The larger virtual world available on the internet also avails armchair geologists with a wide range of information. The Utah Geological Survey’s website is probably the single best online resource for Utah geology and it contains material targeted at general audiences and teachers to geoscience professionals. One popular feature is GeoSights, a series of articles on some of the lesser-known geologic locales including Wall Arch, Onion Creek, and Fisher Towers. The article archive for Survey Notes, the survey’s nontechnical magazine, is also a great resource

My favorite part of the UGS website is the interactive geologic map available from the Geologic Map Portal Geologic maps depict what rock layers (formations) are present at the earth’s surface in an area along with geologic structures like faults and folds. The Geologic Map Portal allows users to zoom in and out, choose from three different base maps (topographic, terrain, and satellite), obtain detailed descriptions of rock units, and download map PDFs. Like many geologists, I still love paper maps, but find the portal an invaluable resource when conducting research for Geology Happenings.

Google Earth and/or Google Maps (using the satellite view) are other essential tools that I use when drafting my columns, sometimes in conjunction with the interactive geologic map. Aerial photographs have traditionally been used by geologists to assist in geologic mapping, especially for gaining a “bird’s eye view” of large geologic features. Google Earth and Google Maps make satellite imagery readily available, allowing anyone to photointerpret the geology of southeastern Utah. For example, I’ve used Google Earth to follow the trace of the Moab Fault (April 2020), to map the geology along the Delicate Arch Trail (March 2019), and to gain a larger perspective of the Grabens (June 2018).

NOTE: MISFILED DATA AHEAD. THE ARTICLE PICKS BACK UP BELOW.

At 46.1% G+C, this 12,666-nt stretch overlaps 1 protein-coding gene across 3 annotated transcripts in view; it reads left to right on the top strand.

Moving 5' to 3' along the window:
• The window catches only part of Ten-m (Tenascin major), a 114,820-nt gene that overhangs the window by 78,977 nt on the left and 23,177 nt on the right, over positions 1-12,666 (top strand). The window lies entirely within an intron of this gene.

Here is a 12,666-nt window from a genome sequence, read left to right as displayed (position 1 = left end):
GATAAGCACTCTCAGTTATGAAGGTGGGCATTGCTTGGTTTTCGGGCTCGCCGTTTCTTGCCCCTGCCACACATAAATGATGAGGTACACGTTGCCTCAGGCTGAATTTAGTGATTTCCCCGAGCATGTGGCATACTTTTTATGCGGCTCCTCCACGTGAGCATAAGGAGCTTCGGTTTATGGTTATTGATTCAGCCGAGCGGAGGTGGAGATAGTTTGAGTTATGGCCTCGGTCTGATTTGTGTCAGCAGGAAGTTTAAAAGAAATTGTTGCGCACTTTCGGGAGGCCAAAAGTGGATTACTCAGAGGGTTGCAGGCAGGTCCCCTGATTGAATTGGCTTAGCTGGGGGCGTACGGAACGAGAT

Books are also excellent means through which armchair geologists can learn more about the geology of southeastern Utah, whether they are revisiting a classic (such as the Exploration of the Colorado River and its Canyons by John Wesley Powell), consulting a more technical book like the Geological Evolution of the Colorado Plateau of Eastern Utah and Western Colorado, or reading a popular book such as Geology Unfolded. Both Back of Beyond Books and the Grand County Public Library are currently providing curbside book service in Moab making these geologic stories available.

Everyone has had their lives upended in ways large and small due to the Covid-19 pandemic, and some of us may become sick ourselves or lose friends or loved ones to the disease. Many (maybe most) people who live in or travel to southern Utah experience the beauty of landscape around Moab as a balm for a troubled heart or mind, and a refuge from worry. Perhaps using online resources and reading geology books while we are stay-at-home armchair geologists will make the wait a little easier until the parks and campgrounds are open again, and once more we have sandstone and slickrock under our boots or wheels.

You can read more geology articles HERE

A self-described “rock nerd,” Allyson Mathis is a geologist, informal geoscience educator and science writer living in Moab. Allyson looks forward to when armchairs are only for resting after a good day out in the field.